• Penny Weichel

Celebrating some forgotten Oil City sports heroes.


(This article appeared in the Aug. 20, 2021, editions of The Derrick and The News-Herald.)



This is a piece dedicated to Oil City’s 150-year anniversary, which is right up my alley because as you might have guessed by now, I kind of like history.

So…I forget what it was that I was looking up, but, as usual, I started running into these other things, all of which made me think: These guys who played sports for Oil City 100 years ago have long been forgotten. Nobody knows who they are anymore, which is just kind of too bad.

Now, I have written about Jack Cleaves on route8rivalry.com. The former Oiler starred for Princeton’s national championship team in 1922. (And, I firmly believe would have been drafted had he played today.) More about him later.

There are others – including two basketball players I never heard of until this past week – and I’ve lived in Oil City for 50 years!

Their names are Donald “Babe” Kennedy (Colgate) and Orson (tongue-in-cheek “O.J.”) Graham – not to mention Graham’s younger brother Mortimer (both Allegheny).

Not only are their names not of the household varsity around here today, but even their colleges make no mention of them if you google them.

For me, it started with a letter written by city resident William F. Gilliland that the Oil City Blizzard ran on the sports page on Feb. 2, 1951.

Gilliland, a 1915 OCHS grad, starts off by chiding the sports staff about its coverage of the local basketball star of the day – Dutch Burch. (Are you kidding me?)

Kennedy and Graham ruled

“It is rather amusing sometimes to read your articles about the star athletes of Oil City High School. With all due respect to Dutch Butch, Bill Lilly (football star in the early 1930s) and others who were real good, nevertheless you have to go back a few years further to find the real stars of Oil City High School,” Gilliland begins in his missive.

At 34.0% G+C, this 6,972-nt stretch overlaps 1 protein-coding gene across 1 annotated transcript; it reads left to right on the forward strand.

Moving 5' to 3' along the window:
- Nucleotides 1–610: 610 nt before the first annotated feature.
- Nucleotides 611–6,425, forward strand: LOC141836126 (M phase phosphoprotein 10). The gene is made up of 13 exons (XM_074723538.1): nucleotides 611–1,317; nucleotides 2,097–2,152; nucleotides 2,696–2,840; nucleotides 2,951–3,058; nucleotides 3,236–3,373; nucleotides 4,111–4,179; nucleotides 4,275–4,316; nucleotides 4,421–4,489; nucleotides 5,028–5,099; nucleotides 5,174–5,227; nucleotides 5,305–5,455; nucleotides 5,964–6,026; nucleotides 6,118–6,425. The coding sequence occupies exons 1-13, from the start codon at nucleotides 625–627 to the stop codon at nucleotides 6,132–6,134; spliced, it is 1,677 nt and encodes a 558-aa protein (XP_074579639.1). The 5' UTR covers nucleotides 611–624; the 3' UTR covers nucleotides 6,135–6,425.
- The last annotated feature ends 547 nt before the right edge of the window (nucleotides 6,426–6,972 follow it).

Then he goes on to talk about Kennedy and the Graham, who happen to be his cousins. He later mentions Cleaves “the greatest football star Oil City ever had”; Howard Alexander; Stew Wilson; the Seep brothers, Joe and Art; and Ray Vaughn, the subject of an article here about six months ago who was a big star at Colgate.

“Yes,” wrote Gilliland, an upstanding citizen who lived on Petroleum Street back in the day, “to find the real stars of Oil City High, you will have to go back to 1916 and beyond.”

I will say that 70 years after his letter, it is too bad that people never heard of the athletes he was talking about.

So, I tried to find out more about them, especially after Gilliland wrote this: “In basketball there was never an equal to Orson Graham or Babe Kennedy, both of whom were way ahead of any that the Oil City High School ever had and both went on to receive plaudits of sports writers from all over the country…Both were picked as the national champions at guard and forward in their college days.”

That last sentence made no sense to me – national champions at guard and forward? – but it piqued my interest.

Kennedy died in Colorado in 1968 at the age of 76. His father, John, was an Oil City councilman. After starring at OCHS, he went to Colgate (like Vaughn) and played four years. And not only was Kennedy captain of the 1915 team, but he scored 242 points – a school record that stood for 30 years. The Red Raider were 14-3. The year before, Kennedy led Colgate with 185 points in 15 games. But I saw no mention of him on the Colgate web site.

Orson Graham died in Erie in 1955 at age 61. The headline on his obituary listed him as “O.J. Graham” – a name for which he was NOT known as an athlete, I’m guessing. Graham was captain of the Allegheny basketball team, which, his obit said “was a runnerup for the National Collegiate championship.” Couldn’t find anything about a national championship runnerup squad on the Allegheny web site.